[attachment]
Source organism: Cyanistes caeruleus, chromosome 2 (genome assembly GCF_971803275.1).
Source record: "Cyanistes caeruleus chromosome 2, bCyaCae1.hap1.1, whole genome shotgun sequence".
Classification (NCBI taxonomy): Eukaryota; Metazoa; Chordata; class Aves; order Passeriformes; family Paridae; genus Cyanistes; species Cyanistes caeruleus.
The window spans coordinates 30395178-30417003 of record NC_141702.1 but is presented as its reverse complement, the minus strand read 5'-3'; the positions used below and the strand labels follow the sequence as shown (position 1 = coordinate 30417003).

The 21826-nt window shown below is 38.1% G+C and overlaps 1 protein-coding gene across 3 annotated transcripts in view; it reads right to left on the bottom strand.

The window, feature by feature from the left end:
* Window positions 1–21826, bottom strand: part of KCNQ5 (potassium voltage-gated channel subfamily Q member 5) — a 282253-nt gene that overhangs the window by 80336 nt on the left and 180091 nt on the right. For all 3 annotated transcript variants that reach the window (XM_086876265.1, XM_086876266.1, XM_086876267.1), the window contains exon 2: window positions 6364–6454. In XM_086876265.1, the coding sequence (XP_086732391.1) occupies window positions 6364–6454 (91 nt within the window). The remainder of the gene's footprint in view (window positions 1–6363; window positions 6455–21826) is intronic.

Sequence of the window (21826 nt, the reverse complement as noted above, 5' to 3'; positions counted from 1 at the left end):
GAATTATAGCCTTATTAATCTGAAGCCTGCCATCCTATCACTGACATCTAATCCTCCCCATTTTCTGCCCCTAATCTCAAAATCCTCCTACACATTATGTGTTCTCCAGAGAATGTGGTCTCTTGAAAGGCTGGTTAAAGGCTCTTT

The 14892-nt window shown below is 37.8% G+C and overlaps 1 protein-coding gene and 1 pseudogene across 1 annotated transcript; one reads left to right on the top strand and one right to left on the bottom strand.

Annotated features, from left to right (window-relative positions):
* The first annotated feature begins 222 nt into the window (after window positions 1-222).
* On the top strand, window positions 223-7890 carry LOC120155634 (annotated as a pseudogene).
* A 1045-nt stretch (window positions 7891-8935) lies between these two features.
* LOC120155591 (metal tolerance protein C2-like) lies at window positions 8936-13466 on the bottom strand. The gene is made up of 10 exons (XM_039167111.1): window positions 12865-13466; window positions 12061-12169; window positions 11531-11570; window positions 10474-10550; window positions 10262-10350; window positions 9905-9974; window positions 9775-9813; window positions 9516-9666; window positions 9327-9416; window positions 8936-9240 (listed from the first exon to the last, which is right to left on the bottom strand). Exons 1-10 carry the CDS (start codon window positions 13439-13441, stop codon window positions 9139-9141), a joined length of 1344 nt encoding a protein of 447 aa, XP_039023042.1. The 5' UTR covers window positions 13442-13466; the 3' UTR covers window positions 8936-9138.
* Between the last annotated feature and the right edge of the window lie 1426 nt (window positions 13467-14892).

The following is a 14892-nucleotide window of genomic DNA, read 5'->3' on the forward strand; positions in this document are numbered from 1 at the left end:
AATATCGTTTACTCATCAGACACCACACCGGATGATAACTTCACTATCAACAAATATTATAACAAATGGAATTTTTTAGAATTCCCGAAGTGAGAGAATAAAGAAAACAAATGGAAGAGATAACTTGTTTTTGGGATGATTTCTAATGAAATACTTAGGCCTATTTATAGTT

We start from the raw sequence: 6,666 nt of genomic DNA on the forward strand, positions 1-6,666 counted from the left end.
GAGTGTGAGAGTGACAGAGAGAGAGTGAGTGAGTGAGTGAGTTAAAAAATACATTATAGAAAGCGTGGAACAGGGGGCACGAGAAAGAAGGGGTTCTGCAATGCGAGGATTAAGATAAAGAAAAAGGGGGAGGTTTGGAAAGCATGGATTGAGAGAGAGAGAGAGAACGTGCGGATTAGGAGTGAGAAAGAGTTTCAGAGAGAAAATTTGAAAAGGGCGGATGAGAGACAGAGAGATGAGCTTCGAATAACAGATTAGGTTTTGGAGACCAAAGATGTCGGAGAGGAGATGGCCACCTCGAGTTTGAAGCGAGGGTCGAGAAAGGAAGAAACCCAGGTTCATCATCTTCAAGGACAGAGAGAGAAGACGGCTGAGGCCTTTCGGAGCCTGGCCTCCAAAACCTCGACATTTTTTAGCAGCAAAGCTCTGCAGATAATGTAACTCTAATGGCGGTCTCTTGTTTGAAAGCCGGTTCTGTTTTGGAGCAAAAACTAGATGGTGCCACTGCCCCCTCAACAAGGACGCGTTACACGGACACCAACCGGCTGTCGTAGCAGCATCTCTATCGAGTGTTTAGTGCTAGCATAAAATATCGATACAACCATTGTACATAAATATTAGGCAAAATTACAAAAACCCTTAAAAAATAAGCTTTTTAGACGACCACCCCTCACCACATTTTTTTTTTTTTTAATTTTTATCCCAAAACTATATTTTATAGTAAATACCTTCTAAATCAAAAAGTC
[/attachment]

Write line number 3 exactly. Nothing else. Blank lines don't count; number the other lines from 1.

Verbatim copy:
Classification (NCBI taxonomy): Eukaryota; Metazoa; Chordata; class Aves; order Passeriformes; family Paridae; genus Cyanistes; species Cyanistes caeruleus.